In February, the Xue Long will also carry out its annual grid survey of Prydz Bay so that our researchers can continue their ongoing monitoring work relating to marine biology and ocean-sea ice-atmosphere interaction in the region. The vessel will then cruise along the edge of the Amery ice shelf to study ice shelf-ocean interaction, and also to deploy a team on the shelf itself in order to install a grid of instruments for long term measurement of glacial flow and ice dynamics.

In hindsight, what might have you organized differently, and what solutions are you considering to support Kunlun Station in the future?

Thankfully, last year we tested a KA-32 cargo-lifting helicopter (leased from Korea) for our unloading, and on the back of that success, we also leased one for this year's operation. This proved to be the right solution for the severe conditions we encountered. Nothing would have been achieved without it. Of course, we also tried arriving much earlier than ever before, and that approach may need to be reconsidered.

Looking to the future, we have just received approval for the purchase of our own KA-32 cargo lifting helicopter. But I also think that we need to improve our planning scheme and to better anticipate the kind of extraordinary conditions encountered this year. In this perspective, I am keen to establish a dedicated sea ice unit within PRIC.

Looking longer term, I think this season has brought into focus the limitations of our ship, the Xue Long, and of its ice breaking capacity. As a result, there are already discussions taking place about our need for a new, more powerful ice breaker that can arrive at Zhongshan Station earlier in the season, even with the kind of conditions we encountered this year. And this new ice breaker should also have more laboratory space and research capacity than the Xue Long.

The management of China's national budget is decided on a five-year basis, with proposals for the 12th Five Year Plan due in the second half of 2009. What will be CHINARE's new objectives, and what recourses will you be asking for to achieve these objectives?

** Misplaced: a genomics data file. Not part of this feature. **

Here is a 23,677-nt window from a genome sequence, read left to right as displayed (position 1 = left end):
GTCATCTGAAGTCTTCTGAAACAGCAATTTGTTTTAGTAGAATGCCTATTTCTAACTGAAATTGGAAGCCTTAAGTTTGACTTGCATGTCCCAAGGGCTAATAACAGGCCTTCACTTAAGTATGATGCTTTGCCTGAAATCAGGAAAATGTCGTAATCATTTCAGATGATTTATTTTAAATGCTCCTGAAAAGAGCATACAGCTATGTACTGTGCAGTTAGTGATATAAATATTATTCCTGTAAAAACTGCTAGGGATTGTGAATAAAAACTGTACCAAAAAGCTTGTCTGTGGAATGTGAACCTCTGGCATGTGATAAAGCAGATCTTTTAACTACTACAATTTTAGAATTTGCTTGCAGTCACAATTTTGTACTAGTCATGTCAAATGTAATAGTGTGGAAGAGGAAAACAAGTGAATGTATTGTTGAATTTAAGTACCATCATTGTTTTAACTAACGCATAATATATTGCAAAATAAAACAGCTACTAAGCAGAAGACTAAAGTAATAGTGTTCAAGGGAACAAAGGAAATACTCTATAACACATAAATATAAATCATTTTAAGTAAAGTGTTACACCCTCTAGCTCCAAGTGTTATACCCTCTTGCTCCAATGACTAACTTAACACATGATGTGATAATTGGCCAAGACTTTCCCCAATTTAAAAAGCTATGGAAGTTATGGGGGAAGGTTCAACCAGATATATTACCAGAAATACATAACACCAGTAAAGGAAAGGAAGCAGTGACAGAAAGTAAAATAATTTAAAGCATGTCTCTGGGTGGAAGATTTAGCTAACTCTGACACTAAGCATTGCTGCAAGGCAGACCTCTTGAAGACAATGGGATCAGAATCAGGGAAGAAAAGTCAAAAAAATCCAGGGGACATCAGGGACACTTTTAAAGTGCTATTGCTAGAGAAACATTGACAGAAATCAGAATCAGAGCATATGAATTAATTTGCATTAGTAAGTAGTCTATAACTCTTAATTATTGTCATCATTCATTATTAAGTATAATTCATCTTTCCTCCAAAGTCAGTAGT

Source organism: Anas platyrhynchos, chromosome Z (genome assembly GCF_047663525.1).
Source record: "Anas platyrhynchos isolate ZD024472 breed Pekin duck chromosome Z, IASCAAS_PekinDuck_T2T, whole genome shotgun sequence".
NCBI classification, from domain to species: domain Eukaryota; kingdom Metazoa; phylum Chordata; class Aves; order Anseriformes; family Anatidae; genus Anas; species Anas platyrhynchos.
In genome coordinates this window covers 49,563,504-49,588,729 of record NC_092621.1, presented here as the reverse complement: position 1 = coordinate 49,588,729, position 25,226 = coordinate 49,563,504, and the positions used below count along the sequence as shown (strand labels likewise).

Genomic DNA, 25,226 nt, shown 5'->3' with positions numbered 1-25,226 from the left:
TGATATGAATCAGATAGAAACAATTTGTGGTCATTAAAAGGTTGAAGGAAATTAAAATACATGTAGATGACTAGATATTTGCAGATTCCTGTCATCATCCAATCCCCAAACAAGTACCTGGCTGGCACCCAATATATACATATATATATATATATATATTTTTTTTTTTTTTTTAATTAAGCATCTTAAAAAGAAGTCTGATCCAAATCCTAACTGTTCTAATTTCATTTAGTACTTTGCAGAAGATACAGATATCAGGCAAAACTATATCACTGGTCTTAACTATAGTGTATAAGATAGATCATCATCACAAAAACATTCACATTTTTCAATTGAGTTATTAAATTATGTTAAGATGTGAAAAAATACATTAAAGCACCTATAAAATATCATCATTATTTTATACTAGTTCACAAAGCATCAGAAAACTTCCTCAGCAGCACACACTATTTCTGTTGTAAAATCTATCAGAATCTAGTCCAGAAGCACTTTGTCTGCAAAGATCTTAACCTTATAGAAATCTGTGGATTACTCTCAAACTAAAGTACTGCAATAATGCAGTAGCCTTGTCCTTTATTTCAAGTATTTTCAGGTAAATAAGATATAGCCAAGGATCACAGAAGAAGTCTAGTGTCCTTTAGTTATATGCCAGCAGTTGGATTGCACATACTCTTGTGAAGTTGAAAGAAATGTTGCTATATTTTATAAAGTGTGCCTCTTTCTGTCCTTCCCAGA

I think one focus will be about sustaining the capacity building that will have been achieved during the IPY. We now need to guarantee new funding to keep this extra capacity operational whilst moving ahead with existing plans such as the continuing renovation of Zhongshan Station in years to come (including a new power plant and accommodation building).

The second focus should be on expanding the research programmes for which this extra capacity has been built. In particular, I am thinking of astronomy, ice core drilling, geology, and atmospheric research at Kunlun Station; atmospheric science, geophysics, glaciology, and life sciences at Zhongshan Station; and atmospheric and life sciences at Great Wall Station.

At the close of the IPY China programme, after the next Austral Summer (2009-10), we will no longer have a national programme to support PANDA, or our extra capacity. Securing resources as part of China's 12th Five Year Plan is thereby crucial, so we have to work hard to convince the government and public about the importance of our work.

And what about the new ice breaker? Will that be included in the 12th Five Year Plan?

I hope to get it started in the next five years, yes.

Why is it important for China to develop its research effort and infrastructure in Antarctica and especially at Dome A? Is it just about science?

First of all, I should say that building a station at Dome A and drilling a deep ice core there has been a dream for Chinese scientists for a very long time: A dream that can be traced back to the early 1990s. In this perspective, our first inland traverse was completed in 1996, and since then, we have completed six more traverses to the Dome A region.